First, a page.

10 November 2012

Big Dune Walk
Mama’s Coffee
Festival Taragalte 4

Today is a day of taking it easy.  We have few plans, and one objective.  To see the sand dunes.
We have resigned to the fact we are not going to do a 52 day camel ride to Timbuktu (The boarder with Algeria has been closed for 20 odd years, and the Touaregs are in open rebellion in Mali), or even a 4WD trip into the desert (If we wanted that, we would have stayed in Mimili).  However a few kilometres from the camp the dunes start, and we can at least walk to those.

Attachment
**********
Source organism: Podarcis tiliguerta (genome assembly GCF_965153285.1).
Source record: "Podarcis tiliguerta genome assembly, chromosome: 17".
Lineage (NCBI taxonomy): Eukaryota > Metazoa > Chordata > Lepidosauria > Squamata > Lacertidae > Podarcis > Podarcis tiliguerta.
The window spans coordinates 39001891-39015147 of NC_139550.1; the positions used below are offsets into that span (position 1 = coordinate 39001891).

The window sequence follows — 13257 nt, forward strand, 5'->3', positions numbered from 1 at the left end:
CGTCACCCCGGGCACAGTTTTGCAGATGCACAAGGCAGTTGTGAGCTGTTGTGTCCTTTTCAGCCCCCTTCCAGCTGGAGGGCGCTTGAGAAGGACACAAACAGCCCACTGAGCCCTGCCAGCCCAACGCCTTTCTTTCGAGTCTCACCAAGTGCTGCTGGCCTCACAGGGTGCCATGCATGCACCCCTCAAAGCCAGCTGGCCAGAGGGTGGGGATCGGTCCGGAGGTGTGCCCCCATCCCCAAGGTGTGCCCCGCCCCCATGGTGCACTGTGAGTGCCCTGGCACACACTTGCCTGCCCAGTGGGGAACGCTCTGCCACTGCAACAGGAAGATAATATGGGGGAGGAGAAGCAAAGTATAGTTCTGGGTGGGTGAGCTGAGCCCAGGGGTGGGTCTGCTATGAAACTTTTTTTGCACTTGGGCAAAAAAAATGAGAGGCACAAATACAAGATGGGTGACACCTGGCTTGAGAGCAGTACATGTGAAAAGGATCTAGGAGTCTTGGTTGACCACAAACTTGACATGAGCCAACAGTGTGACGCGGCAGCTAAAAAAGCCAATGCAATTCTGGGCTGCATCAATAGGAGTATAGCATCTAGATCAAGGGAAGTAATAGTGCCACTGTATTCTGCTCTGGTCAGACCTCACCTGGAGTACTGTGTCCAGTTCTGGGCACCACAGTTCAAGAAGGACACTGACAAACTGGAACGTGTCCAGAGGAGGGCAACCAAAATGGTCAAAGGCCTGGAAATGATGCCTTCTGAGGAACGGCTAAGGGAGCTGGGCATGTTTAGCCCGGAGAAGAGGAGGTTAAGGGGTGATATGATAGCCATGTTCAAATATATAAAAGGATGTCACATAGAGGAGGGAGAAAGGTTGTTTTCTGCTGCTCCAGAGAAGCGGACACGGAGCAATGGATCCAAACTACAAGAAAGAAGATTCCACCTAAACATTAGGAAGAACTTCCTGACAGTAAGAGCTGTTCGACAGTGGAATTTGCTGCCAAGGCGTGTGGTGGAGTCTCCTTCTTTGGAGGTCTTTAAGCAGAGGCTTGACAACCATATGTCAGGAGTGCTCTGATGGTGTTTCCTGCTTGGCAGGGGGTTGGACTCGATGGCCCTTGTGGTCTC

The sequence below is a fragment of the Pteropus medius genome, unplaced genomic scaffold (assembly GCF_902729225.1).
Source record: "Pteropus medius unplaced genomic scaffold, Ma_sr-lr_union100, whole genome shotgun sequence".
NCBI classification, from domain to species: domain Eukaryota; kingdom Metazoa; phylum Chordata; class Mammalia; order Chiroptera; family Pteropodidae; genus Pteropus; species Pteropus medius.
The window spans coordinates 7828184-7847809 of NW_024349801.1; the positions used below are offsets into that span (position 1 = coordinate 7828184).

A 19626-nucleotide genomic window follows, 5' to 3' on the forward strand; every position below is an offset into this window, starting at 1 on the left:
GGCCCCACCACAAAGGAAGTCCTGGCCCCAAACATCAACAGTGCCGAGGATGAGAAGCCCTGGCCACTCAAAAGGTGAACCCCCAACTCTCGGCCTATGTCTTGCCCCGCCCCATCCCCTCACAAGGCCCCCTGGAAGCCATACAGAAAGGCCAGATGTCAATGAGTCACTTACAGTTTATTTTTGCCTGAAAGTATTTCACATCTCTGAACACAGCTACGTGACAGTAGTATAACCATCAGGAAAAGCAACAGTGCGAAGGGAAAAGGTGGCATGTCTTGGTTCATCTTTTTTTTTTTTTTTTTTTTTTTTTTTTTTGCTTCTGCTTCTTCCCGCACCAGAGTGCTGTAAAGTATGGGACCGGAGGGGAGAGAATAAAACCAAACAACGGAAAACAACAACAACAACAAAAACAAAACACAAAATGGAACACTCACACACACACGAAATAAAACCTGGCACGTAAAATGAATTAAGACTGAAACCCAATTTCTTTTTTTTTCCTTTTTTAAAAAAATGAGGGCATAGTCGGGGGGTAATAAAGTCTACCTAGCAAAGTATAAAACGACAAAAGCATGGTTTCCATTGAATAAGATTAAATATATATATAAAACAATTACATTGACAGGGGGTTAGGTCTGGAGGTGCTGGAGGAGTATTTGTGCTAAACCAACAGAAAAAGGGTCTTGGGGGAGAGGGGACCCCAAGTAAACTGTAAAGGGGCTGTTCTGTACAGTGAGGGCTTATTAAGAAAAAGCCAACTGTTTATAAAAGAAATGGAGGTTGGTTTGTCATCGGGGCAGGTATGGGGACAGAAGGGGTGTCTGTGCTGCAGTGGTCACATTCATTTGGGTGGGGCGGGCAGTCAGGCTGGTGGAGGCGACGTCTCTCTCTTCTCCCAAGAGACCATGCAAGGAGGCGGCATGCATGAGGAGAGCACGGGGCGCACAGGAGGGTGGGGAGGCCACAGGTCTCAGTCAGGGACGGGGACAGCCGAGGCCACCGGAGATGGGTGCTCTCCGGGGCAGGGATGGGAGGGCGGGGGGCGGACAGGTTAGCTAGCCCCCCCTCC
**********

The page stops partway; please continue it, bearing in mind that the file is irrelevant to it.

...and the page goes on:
Another simple breakfast and we were off.  Taking a bit of water with us (it is a desert after all) we headed out.  The first part of the walk was up a dry riverbed.  After we got away from Madani’s camp, we came up out of that, and cut towards the end of the swath of Palm trees.  Here the sand opened up.  Yes there were still trees all around, but not in the concentration of before.  As we started circling around dunes further away, the palms continued thinning out, until they stopped completely.  The dunes increased in size and there was a stark contrast between the baked clay ground and the dunes.  The dunes were brilliant golden colours or browns, and the wind swept patterns on them stood out well.  The clay ground in between looked hard and baked.  In places it was cracking, similar to a dry dam.  The wind had picked up, and was a bit chilly at times, but it had also blown all the clouds away.  At times there were brilliant views looking up to the tops of the dunes, and watching the sand being blown over the rim.  We now understood why the nomads wear turbines.  You can put it across the face to stop chaffing of the lips, and when the wind picks up too much, you can cover your eyes to prevent the sand blinding you.  Unfortunately we didn’t have one.  Anna had her scarf, so could use that for a bit of protection, but Andrew didn’t even have glasses.  They would have been handy today.  At least it wasn’t continuous.